For most residents of the Northern Hemisphere, 63 degrees and sunshine would be a welcome change after months of cold, wintry weather. However, for the 56 Star teams that headed out on Biscayne Bay for the 86th BACARDI Cup, the light air that accompanied the chillier than usual temperatures allowed only one of two planned races to be held on the first day of competition. Anxious to get racing, the talent heavy fleet pushed the line which resulted in seven teams collecting OCS points as the headline event of the fourth annual BACARDI Miami Sailing Week (BMSW) presented by EFG Bank got underway in six knots of breeze.
"Today's conditions were very tough, difficult to predict due to light wind and very shifty," said Lars Grael, Brazil's two-time ('88, '96) Tornado Olympic Medalist, after he and crew Mario Logos won the day's lone race. "The RC did its best to get a good start. We were able to round the first mark in first and then able to get a good lead at the end of the downwind leg. The RC shortened the course and we managed to keep the lead until the end. Good competition out there against the Irish [skipper Peter O'Leary] and Augie Diaz (Miami, Fla.). Overall, [it was] a difficult day as it was very hard to predict the wind."
Local Miami sailing star Augie Diaz, the 2003 Rolex Yachtsman of the Year, was happy with the third-place finish he earned with crew Arnis Baltins. "A top-10 is hard to get at the Bacardi Cup! Except for Lars, who was leading with a good margin, everyone else in the top 10 was racing competitively. Too early to say who will win the Cup, but Lars and Peter will be tough to beat. It's no accident they are first and second today, I think they are the favorites."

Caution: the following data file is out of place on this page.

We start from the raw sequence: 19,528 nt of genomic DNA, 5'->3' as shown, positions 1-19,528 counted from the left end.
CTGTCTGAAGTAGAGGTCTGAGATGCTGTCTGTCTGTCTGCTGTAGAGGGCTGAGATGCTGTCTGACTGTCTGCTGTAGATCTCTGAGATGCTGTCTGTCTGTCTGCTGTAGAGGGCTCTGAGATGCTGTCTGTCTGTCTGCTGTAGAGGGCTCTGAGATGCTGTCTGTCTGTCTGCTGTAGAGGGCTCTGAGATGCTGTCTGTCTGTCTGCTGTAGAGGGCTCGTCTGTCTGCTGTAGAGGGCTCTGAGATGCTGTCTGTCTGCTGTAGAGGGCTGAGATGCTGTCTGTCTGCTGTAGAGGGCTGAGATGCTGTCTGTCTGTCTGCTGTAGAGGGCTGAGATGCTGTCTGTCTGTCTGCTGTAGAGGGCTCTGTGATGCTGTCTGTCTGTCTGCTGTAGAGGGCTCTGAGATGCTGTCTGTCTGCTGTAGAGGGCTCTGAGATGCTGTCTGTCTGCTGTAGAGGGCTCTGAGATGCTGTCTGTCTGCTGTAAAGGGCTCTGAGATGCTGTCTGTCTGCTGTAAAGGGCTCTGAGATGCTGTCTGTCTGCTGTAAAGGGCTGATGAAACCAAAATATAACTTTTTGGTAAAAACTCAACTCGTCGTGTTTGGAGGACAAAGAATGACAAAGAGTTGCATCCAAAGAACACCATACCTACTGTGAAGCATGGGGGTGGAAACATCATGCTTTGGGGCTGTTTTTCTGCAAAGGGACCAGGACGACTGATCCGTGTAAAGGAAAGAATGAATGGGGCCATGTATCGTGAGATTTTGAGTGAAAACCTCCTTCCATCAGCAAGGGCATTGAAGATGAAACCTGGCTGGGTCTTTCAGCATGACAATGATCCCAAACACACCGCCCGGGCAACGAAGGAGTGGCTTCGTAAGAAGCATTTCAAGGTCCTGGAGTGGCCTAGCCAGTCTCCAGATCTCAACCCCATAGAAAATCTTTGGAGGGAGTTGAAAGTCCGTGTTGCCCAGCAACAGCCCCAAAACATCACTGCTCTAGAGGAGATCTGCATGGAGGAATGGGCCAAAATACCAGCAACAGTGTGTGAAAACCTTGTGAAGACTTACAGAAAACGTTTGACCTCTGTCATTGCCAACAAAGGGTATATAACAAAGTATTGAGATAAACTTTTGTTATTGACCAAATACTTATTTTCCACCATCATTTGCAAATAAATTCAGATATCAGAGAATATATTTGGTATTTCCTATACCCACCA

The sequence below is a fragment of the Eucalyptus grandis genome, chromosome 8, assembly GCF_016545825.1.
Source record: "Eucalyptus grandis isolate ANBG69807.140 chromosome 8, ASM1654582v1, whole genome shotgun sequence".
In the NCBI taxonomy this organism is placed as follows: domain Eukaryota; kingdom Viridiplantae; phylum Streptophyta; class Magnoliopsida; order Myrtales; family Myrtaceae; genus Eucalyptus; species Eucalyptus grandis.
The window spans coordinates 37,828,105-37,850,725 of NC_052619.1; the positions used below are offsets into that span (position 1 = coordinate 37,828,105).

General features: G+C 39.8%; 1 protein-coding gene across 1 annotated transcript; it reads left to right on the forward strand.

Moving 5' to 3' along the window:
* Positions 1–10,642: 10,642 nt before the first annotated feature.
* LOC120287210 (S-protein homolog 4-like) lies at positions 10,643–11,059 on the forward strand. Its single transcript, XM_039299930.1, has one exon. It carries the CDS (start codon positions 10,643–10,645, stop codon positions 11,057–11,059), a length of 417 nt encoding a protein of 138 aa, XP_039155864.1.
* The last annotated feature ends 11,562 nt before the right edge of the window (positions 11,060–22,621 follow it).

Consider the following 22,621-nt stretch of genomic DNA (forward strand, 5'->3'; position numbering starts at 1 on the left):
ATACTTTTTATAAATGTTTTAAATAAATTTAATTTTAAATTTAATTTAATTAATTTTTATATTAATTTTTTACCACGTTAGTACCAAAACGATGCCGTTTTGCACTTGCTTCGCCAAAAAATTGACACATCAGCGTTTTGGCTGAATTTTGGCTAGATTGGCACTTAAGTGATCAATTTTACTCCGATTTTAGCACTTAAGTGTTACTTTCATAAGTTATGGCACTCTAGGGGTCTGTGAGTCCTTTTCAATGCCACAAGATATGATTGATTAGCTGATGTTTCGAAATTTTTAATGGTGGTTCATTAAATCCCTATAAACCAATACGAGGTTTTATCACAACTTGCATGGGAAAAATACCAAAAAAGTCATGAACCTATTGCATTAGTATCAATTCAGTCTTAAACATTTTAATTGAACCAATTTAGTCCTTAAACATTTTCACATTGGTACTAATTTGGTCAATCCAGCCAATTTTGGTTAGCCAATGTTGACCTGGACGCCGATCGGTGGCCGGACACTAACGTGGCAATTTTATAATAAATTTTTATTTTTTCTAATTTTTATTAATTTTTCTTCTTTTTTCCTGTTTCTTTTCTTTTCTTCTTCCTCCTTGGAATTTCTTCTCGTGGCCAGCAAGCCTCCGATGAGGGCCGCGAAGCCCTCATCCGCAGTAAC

Opening BACARDI Miami Sailing Week was the inaugural PRO-Am Charity Regatta which featured Diaz and Grael, along with defending Bacardi Cup Champion Xavier Rohart, 2009 Star World Champion George Szabo (San Diego, Calif.) and Melges 32 National Champion Jeff Ecklund at the helm of five Sonars on loan from Team Paradise. Sixteen people made donations to be aboard as crew for the day, with Sailing Heals, Shake-A-Leg Miami and Team Paradise coming out the winners as proceeds from the event went to benefit those organizations.
More information on www.MiamiSailingWeek.com and www.BacardiCup.com
#isafworldcup – The 44th edition of the Trofeo SAR Princesa Sofia Mapfre for Olympic classes, the first European ISAF Sailing World Cup stop, will include Kiteboarding as an invited class. The kites will sail for the very first time in the most international regatta held in Spain, sharing the racing area in the bay of Palma de Mallorca (Spain) with the Olympic classes from 30th March to 6th April.
The Trofeo SAR Princesa Sofia Mapfre to be held this year at the venues of Club Nàutic S'Arenal, Club Marítimo San Antonio de la Playa and Pabisa Beach Club, has invited the kiteboarding to the regatta in view of its possible future inclusion in the ISAF Sailing World Cup and the Olympic Games. Last year ISAF included this innovative class in the Rio 2016 Olympic programme replacing the windsurfing, a decision that was finally revoked in extremis at the November Annual meeting in Dun Laoghaire.